Re-elected in 1828.
Freeborn G. Jewett
|Jacksonian||March 4, 1831 –
March 3, 1833
|22nd||Elected in 1830.|
1833–1843: Two seatsEdit
From 1833 to 1843, two seats were apportioned, elected on a general ticket.
|Seat A||Seat B|
|Member||Party||Electoral history||Member||Party||Electoral history|
|March 4, 1833 –
March 3, 1837
|William K. Fuller||Jacksonian||Elected in 1832
Re-elected in 1834.
|William Taylor||Jacksonian||Elected in 1832|
Re-elected in 1834.
Re-elected in 1836.
|March 4, 1837 –
March 3, 1839
|25th||Bennet Bicknell||Democratic||Elected in 1836.
|March 4, 1839 –
March 3, 1841
|26th||Nehemiah H. Earll||Democratic||Elected in 1838.
|Edward Rogers||Democratic||Elected in 1838.|
|March 4, 1841 –
March 3, 1843
|Whig||Elected in 1840.
|A. Lawrence Foster||Whig||Elected in 1840.|
1843–present: One seatEdit
Recent election resultsEdit
In New York, there are numerous minor parties at various points on the political spectrum. Certain parties often endorse either the Republican or Democratic candidate for every office, hence the state electoral results contain both the party votes, and the final candidate votes.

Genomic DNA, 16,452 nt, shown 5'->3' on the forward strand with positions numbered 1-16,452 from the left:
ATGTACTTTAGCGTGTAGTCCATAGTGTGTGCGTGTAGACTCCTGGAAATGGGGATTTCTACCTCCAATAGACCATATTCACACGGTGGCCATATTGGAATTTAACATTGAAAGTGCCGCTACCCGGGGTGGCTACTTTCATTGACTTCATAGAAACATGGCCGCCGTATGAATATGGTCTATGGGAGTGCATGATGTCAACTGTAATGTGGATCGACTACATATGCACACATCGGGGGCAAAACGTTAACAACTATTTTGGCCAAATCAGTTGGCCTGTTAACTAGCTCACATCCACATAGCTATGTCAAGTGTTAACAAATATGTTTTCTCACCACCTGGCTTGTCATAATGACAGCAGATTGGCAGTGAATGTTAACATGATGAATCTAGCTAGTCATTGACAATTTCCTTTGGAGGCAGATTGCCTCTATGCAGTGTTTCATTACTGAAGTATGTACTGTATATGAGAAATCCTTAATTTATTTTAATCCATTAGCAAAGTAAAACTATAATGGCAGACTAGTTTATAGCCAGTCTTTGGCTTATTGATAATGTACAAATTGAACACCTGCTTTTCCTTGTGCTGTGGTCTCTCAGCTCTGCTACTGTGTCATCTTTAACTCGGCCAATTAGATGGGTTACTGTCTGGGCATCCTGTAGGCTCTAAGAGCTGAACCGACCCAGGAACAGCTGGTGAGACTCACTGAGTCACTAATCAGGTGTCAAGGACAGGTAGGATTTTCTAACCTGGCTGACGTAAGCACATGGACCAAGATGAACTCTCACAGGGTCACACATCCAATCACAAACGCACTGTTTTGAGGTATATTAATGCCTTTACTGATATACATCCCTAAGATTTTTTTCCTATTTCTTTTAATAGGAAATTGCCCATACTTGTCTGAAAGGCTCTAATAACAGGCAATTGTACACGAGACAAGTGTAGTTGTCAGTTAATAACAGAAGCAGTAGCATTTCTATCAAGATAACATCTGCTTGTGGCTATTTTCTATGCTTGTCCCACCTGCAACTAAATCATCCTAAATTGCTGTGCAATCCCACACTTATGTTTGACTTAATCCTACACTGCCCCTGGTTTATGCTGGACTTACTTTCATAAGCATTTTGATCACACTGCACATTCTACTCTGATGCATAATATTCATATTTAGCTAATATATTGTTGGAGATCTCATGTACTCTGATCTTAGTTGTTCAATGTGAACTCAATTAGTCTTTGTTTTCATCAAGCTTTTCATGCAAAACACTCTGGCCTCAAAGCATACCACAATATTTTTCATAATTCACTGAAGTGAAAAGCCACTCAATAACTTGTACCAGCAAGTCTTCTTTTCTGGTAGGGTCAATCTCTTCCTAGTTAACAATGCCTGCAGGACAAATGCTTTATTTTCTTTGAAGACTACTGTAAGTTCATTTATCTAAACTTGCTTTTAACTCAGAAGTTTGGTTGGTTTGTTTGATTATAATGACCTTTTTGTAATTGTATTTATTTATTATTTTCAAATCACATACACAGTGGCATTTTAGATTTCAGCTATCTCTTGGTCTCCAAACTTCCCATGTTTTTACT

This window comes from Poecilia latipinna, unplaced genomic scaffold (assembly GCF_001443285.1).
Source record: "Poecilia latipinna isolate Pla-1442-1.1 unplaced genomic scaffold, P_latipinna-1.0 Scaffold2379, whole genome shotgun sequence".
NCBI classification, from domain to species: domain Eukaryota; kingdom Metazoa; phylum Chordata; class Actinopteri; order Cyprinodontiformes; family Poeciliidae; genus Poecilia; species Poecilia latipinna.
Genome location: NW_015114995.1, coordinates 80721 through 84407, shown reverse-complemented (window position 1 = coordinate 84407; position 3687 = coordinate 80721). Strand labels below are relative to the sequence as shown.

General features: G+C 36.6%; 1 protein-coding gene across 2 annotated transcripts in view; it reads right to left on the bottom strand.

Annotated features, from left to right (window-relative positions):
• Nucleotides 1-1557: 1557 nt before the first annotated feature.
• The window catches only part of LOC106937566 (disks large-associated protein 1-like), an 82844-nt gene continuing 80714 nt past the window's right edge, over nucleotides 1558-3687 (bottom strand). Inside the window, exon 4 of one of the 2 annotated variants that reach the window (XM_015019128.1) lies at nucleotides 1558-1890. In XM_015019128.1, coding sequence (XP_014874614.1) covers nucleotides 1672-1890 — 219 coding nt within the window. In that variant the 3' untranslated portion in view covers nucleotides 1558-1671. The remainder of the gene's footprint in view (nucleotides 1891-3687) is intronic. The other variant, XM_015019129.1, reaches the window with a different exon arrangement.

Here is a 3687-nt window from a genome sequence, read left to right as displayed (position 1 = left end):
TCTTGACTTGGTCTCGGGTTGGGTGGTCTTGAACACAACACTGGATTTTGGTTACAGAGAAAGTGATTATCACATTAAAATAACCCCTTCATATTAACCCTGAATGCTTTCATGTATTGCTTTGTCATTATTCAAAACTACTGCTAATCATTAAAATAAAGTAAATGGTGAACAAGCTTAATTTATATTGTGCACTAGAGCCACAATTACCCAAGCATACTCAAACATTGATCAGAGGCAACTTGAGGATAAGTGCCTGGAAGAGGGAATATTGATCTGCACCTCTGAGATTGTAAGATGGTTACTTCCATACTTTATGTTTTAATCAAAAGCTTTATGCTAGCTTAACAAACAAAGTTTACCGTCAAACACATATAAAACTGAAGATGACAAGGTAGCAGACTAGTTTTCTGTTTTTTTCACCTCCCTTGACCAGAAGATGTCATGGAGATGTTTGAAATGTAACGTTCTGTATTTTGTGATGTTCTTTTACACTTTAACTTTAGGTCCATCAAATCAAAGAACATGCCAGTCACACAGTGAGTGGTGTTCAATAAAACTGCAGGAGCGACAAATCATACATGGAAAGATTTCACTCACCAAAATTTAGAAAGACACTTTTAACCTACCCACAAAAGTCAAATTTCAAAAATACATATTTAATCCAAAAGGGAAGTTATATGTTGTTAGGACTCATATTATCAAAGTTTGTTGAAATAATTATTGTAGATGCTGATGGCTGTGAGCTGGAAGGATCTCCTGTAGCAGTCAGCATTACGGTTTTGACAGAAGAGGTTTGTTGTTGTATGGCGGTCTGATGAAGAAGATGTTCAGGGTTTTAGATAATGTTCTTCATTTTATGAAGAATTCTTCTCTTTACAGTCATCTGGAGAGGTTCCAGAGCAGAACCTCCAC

|Democratic||Samuel S. Stratton (incumbent)||188,144||77.8|
|Socialist Workers||Richard Ariza||642||0.3|
|Republican||Sherwood Boehlert (incumbent)||124,626||64.3|
|Democratic||Bruce W. Hapanowicz||50,436||26.0|
|Independence||Thomas E. Loughlin, Jr.||10,835||5.6|
|Right to Life||William Tapley||7,790||4.0|
|Republican||Sherwood Boehlert (incumbent)||111,242||80.8||+16.5|
|Republican||Sherwood Boehlert (incumbent)||124,132||60.5||-20.3|
|Democratic||Richard W. Englebrecht||38,049||18.6||+18.6|
|Republican||John M. McHugh||124,682||100||+39.5|
|Republican||John M. McHugh (incumbent)||160,079||70.7||-29.3|
|Democratic||Robert J. Johnson||66,448||29.3||+29.3|
|Republican||John M. McHugh (incumbent)||106,781||63.1||-7.6|
|Democratic||Robert J. Johnson||62,318||36.9||+7.6|
|Republican||John M. McHugh (incumbent)||129,991||65.3||+2.2|
|Democratic||Michael P. Oot||69,112||34.7||-2.2|